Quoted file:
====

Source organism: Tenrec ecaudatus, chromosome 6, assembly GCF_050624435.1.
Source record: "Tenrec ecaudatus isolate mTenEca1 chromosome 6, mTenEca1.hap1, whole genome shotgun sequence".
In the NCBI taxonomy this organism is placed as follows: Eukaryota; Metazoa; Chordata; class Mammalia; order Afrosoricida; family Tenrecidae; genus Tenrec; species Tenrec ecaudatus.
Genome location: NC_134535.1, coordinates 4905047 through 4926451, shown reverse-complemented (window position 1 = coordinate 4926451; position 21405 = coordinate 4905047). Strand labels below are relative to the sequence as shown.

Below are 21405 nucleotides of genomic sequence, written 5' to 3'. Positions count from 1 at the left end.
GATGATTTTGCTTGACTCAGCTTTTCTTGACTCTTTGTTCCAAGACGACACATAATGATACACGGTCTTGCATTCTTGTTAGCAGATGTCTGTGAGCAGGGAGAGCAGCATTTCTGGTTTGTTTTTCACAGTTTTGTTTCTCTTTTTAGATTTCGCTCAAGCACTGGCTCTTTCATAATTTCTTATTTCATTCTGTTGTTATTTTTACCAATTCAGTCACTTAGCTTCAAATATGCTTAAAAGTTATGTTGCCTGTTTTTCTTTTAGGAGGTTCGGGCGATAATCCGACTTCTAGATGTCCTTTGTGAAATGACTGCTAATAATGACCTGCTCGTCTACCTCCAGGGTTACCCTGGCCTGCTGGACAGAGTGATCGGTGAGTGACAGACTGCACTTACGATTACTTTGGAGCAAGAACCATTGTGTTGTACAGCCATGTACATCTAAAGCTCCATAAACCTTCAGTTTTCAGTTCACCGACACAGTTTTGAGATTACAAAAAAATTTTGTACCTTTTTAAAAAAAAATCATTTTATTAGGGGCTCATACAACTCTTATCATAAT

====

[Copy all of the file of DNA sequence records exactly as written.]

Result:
Source organism: Tenrec ecaudatus, chromosome 6, assembly GCF_050624435.1.
Source record: "Tenrec ecaudatus isolate mTenEca1 chromosome 6, mTenEca1.hap1, whole genome shotgun sequence".
In the NCBI taxonomy this organism is placed as follows: Eukaryota; Metazoa; Chordata; class Mammalia; order Afrosoricida; family Tenrecidae; genus Tenrec; species Tenrec ecaudatus.
Genome location: NC_134535.1, coordinates 4905047 through 4926451, shown reverse-complemented (window position 1 = coordinate 4926451; position 21405 = coordinate 4905047). Strand labels below are relative to the sequence as shown.

Below are 21405 nucleotides of genomic sequence, written 5' to 3'. Positions count from 1 at the left end.
GATGATTTTGCTTGACTCAGCTTTTCTTGACTCTTTGTTCCAAGACGACACATAATGATACACGGTCTTGCATTCTTGTTAGCAGATGTCTGTGAGCAGGGAGAGCAGCATTTCTGGTTTGTTTTTCACAGTTTTGTTTCTCTTTTTAGATTTCGCTCAAGCACTGGCTCTTTCATAATTTCTTATTTCATTCTGTTGTTATTTTTACCAATTCAGTCACTTAGCTTCAAATATGCTTAAAAGTTATGTTGCCTGTTTTTCTTTTAGGAGGTTCGGGCGATAATCCGACTTCTAGATGTCCTTTGTGAAATGACTGCTAATAATGACCTGCTCGTCTACCTCCAGGGTTACCCTGGCCTGCTGGACAGAGTGATCGGTGAGTGACAGACTGCACTTACGATTACTTTGGAGCAAGAACCATTGTGTTGTACAGCCATGTACATCTAAAGCTCCATAAACCTTCAGTTTTCAGTTCACCGACACAGTTTTGAGATTACAAAAAAATTTTGTACCTTTTTAAAAAAAAATCATTTTATTAGGGGCTCATACAACTCTTATCATAAT